Ultimate Warrior Death Reveals Bigger Problem in Pro Wrestling

ultimate warriorJim Hellwig, better known as The Ultimate Warrior, passed away Tuesday April 8. His sudden death occurred only days after his return to WWE as a spokesperson and his indictment into WWE’s Hall of Fame. Although authorities have not yet released the cause of death, TMZ reports that Hellwig, who legally changed his name to Warrior in 1993, collapsed outside of his hotel in Arizona and was pronounced dead at the hospital.  The death of the middle-aged Ultimate Warrior came as a shock to fans that witnessed his spirited return to the WWE ring only a day earlier, but the Warrior’s death reveals a bigger problem in the world of professional wrestling.

Friends and fans of the Warrior expressed their shock at the wrestler’s sudden death, and many of his colleagues took to Twitter to reach out to Warrior fans and offer condolences to his family. The news of his death came off the heels of the Warrior’s first appearance in the WWE ring in 18 years. The Warrior climbed into the ring one last time the night before his death, donning a mask reminiscent of The Ultimate Warrior’s famous face paint. He was not there to wrestle, and instead delivered a bizarrely appropriate speech to rowdy fans about the fleeting nature of life saying, “every man’s heart one day beats its final beat.”  Naturally, when the news broke a day later, fans were praying it was not suicide.

It wasn’t suicide. Instead, the Warrior’s death is a tragic part of a frightening epidemic that is rarely addressed in the world of professional wrestling. Indeed, the Warrior’s death reveals a bigger problem in the WWE, a problem demonstrated by the average mortality rate of pro wrestlers.  The Warrior was only 54, and in the last 10 years alone at least 15 of WWE’s professional wrestlers have died of heart complications, drug overdoses, or suicide before reaching the age of 60. Although the WWE fights are staged, the hits the athletes take to their bodies are real, resulting in real long-term damage. Professional wrestlers belong to a culture of athletes who abuse their bodies with a range of performance enhancing and pain-killing drugs. While there has been no confirmation of drug abuse in the case of the Ultimate Warrior’s untimely death, drug abuse in the industry is something almost all professional wrestlers admit to.

ultimate warriorWhen a wrestler like the Ultimate Warrior dies in middle-age, fans and colleagues seem shocked, but the least common way for a professional wrestler to die is of old age. The industry encourages a vicious cycle of bodily harm and drug abuse. Many professional wrestlers use steroids, or gain dangerous amounts of body fat in order to possess the kind of body required to be a formidable presence in the ring. Over the years, the added bulk takes a toll on the body and heart, which must work harder than necessary to support the extra weight. Professional wrestlers often sustain severe injuries while performing stunts in the ring and then turn to painkillers to manage the pain, but the painkillers often act as a sedative so they then rely on stimulants to recapture their performance edge. This type of prolonged drug abuse is often deadly even after wrestlers are well into retirement.  Details of the Warrior’s death have not been released to the public but the Warrior’s body mass alone suggests, in the very least, steroid use.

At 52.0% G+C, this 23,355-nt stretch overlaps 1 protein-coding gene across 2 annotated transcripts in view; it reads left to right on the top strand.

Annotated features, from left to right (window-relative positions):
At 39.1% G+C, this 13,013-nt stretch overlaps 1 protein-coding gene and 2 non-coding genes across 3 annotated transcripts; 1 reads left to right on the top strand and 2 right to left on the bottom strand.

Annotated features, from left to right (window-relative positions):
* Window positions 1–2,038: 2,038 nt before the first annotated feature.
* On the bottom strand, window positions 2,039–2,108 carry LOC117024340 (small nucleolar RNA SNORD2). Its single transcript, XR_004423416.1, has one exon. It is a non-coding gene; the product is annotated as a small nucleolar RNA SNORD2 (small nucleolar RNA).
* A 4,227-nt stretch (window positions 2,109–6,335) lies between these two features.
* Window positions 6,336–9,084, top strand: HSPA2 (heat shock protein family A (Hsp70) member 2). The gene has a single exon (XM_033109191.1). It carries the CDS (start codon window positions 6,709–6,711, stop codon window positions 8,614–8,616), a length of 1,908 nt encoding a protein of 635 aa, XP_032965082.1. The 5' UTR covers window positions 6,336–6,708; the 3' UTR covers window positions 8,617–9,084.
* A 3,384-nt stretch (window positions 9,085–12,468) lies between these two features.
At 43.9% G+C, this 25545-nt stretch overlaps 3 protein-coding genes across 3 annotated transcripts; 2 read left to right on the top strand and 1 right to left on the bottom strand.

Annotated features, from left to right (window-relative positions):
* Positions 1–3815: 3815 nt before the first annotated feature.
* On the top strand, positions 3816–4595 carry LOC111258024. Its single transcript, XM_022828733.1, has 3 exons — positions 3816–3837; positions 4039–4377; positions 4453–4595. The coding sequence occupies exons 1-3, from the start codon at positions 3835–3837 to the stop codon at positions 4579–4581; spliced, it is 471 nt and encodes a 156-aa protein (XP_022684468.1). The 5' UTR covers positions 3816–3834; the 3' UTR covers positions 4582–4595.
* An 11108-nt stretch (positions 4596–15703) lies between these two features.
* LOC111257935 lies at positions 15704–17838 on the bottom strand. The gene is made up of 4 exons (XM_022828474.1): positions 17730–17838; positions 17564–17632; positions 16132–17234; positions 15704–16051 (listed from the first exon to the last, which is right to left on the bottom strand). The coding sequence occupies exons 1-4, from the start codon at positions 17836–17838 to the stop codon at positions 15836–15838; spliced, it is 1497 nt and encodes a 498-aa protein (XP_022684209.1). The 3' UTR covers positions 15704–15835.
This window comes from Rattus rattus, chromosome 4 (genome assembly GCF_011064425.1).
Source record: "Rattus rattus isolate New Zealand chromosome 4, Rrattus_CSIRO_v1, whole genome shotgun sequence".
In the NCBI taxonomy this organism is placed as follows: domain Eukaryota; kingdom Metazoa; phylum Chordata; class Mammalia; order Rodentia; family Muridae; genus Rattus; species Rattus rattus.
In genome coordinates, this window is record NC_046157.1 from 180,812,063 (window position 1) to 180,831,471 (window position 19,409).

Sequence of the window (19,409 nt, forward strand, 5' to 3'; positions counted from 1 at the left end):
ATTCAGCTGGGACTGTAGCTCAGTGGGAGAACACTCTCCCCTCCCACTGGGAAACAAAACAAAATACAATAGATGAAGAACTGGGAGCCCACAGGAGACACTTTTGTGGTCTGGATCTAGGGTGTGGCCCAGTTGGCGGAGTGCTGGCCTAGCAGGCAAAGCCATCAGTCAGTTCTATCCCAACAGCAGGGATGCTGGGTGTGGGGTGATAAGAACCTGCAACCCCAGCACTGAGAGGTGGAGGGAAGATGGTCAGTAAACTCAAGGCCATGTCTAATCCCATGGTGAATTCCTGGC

This cycle of pain, drugs, and performance is commonplace within the culture of pro wrestling, and wrestlers who want to enjoy fame are expected to do whatever it takes to secure their place in an industry that often exploits its athletes, discarding them once they are no longer able to perform.  There is little support offered to the athletes who are injured or become dependent on drugs, and wrestlers are left with few options once their fleeting careers are over. There is no question that the world of professional wrestling is extremely competitive, and the Warrior was no stranger to the cut throat practices of the WWE over the stretch of his career. Wrestlers are on the road for over 300 days a year, they sustain severe injuries that often lead to drug abuse, but there is also a psychological component that the industry seems reluctant to address. There are very few options for a wrestler after their career has ended, so in many cases they they struggle with depression once their wrestling personas are no longer relevant.

Professional wrestlers have to be willing to go the extra mile to attain glory, doing whatever they must to perform, and many of those who rise to stardom very quickly watch their fame slip away, forgotten by fans until their final fall far from the spotlight.

Commentary by Sandra Pugliese

Sources

Deadspin 
USAToday
SBNation
NYDailyNews
TMZSports
Interview with Jason Murphey

11 Responses to "Ultimate Warrior Death Reveals Bigger Problem in Pro Wrestling"

  1. womble   April 21, 2014 at 5:51 pm